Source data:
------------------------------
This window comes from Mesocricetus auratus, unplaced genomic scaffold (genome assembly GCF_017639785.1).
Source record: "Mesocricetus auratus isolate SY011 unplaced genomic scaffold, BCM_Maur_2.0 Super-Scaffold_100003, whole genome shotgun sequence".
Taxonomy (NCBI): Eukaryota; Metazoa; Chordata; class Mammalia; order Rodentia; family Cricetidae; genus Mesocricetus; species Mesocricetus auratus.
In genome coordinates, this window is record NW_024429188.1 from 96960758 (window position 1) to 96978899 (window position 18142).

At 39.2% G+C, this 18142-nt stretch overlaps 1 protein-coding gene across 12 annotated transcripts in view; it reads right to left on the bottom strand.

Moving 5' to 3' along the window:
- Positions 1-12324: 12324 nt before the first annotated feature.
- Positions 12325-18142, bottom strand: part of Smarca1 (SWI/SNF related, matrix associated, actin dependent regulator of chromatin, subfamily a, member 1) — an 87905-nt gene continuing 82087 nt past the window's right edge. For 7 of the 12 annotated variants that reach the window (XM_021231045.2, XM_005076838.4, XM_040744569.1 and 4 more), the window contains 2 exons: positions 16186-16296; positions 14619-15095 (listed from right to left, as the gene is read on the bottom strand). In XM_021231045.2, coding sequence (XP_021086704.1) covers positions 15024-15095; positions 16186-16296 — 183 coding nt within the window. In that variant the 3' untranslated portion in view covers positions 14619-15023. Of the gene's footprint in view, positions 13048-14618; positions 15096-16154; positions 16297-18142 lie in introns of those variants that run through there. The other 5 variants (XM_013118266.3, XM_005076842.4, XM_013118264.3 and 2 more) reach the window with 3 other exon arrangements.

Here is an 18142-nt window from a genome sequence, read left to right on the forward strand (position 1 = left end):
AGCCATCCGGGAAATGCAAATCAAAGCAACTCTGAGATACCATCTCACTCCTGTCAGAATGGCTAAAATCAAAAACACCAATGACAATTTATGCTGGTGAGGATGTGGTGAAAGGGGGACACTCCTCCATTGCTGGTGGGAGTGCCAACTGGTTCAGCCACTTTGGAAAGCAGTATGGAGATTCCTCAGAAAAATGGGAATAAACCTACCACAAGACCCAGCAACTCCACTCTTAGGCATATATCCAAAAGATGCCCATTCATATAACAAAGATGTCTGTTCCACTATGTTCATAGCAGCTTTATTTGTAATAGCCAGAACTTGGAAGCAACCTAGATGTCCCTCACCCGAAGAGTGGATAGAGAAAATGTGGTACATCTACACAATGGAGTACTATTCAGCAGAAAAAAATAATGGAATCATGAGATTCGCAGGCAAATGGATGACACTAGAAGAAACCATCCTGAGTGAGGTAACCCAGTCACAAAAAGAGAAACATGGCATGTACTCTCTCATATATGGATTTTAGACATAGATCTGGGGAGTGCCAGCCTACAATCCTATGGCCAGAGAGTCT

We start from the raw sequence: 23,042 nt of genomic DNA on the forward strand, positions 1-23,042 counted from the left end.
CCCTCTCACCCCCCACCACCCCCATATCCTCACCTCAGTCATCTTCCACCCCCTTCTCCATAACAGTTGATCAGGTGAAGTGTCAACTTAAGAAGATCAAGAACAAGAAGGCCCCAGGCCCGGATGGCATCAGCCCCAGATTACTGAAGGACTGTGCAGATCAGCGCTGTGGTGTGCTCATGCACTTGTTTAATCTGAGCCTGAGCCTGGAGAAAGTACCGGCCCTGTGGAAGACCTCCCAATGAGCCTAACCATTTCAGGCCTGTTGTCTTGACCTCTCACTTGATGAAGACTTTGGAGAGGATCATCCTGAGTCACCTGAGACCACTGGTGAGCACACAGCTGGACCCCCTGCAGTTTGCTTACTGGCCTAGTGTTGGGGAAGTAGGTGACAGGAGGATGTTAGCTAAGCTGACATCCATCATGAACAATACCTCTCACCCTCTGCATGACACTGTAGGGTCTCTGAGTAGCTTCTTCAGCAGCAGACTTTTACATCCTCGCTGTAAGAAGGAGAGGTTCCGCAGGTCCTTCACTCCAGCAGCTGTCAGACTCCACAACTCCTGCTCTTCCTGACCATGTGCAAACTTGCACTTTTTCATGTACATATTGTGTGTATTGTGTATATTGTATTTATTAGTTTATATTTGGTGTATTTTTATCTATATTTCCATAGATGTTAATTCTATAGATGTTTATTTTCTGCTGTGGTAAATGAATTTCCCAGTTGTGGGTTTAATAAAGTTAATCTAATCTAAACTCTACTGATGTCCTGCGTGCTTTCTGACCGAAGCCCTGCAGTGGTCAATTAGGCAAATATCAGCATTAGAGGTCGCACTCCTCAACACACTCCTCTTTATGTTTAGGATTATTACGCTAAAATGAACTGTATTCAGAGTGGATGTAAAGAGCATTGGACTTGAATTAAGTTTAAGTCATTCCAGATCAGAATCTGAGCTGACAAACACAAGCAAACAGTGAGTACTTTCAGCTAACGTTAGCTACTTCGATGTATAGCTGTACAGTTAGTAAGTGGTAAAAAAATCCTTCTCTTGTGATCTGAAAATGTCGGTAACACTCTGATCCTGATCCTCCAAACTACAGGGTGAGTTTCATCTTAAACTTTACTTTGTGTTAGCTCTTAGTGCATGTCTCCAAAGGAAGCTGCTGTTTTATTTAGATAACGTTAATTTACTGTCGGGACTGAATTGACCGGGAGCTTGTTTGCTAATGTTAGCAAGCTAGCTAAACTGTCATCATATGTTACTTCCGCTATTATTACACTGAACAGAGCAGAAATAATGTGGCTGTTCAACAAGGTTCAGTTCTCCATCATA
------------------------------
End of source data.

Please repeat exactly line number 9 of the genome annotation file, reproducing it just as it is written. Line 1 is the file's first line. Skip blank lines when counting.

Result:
Here is an 18142-nt window from a genome sequence, read left to right on the forward strand (position 1 = left end):